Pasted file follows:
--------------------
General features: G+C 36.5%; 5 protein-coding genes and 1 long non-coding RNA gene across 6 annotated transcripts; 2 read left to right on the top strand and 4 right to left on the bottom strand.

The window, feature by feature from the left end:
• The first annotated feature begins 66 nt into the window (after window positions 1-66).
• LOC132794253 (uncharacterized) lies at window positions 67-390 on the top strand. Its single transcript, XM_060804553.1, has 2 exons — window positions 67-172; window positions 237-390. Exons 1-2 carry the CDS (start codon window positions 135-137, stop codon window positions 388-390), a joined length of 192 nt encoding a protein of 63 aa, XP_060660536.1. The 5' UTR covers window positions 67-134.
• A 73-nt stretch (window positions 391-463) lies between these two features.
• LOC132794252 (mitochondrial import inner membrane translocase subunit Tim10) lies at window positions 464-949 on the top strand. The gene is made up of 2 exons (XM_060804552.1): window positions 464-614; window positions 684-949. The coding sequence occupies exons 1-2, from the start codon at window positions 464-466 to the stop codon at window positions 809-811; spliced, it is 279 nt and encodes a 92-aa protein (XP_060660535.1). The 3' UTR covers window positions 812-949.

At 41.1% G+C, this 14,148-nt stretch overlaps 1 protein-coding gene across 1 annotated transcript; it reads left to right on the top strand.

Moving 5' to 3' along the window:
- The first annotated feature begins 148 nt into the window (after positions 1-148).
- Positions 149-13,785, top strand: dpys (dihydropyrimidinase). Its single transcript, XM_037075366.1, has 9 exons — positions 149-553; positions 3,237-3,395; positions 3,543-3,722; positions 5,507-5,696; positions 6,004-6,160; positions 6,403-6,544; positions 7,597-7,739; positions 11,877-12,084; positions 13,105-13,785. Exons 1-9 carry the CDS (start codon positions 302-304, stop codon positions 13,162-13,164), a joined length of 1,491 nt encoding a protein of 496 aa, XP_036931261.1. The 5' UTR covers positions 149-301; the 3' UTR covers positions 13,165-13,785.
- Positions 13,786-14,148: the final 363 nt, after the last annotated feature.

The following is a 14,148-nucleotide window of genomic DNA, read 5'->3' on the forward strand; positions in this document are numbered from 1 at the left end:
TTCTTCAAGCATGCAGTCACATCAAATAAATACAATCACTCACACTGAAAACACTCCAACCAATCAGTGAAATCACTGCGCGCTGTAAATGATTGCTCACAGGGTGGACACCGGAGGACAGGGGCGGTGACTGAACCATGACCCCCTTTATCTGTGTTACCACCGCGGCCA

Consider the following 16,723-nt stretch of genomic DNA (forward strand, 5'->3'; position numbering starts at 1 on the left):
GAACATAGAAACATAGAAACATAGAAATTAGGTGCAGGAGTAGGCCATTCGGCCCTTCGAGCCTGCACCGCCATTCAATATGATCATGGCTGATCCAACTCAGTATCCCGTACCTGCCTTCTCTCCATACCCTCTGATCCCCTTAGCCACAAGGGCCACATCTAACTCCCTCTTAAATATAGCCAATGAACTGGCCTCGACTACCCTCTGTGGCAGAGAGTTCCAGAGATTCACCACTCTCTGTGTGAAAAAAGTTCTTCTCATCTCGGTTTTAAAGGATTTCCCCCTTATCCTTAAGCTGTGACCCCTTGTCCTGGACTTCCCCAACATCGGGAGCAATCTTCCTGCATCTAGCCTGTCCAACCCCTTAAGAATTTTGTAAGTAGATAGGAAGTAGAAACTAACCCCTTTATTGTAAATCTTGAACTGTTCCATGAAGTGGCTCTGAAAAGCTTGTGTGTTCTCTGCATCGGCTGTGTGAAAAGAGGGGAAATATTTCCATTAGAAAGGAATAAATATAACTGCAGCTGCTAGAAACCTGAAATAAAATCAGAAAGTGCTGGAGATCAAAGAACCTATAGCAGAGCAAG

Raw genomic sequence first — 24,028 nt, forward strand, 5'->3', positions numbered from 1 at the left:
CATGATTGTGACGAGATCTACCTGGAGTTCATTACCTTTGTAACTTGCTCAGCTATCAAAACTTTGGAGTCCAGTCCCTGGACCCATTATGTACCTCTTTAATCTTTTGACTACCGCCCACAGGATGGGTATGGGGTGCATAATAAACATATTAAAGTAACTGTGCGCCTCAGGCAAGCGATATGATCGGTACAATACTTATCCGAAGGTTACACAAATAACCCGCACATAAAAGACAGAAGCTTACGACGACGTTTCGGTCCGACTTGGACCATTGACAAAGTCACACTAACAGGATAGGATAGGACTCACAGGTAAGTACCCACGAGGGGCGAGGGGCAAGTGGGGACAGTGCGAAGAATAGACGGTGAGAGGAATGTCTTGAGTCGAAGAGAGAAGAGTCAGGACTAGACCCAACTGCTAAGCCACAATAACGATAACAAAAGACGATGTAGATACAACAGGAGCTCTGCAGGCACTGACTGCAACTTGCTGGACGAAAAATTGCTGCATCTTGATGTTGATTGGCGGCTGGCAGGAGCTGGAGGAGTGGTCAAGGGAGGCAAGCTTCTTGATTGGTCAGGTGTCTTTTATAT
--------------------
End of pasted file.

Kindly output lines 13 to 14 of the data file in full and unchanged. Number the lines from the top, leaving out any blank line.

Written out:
TTCTTCAAGCATGCAGTCACATCAAATAAATACAATCACTCACACTGAAAACACTCCAACCAATCAGTGAAATCACTGCGCGCTGTAAATGATTGCTCACAGGGTGGACACCGGAGGACAGGGGCGGTGACTGAACCATGACCCCCTTTATCTGTGTTACCACCGCGGCCA

Consider the following 16,723-nt stretch of genomic DNA (forward strand, 5'->3'; position numbering starts at 1 on the left):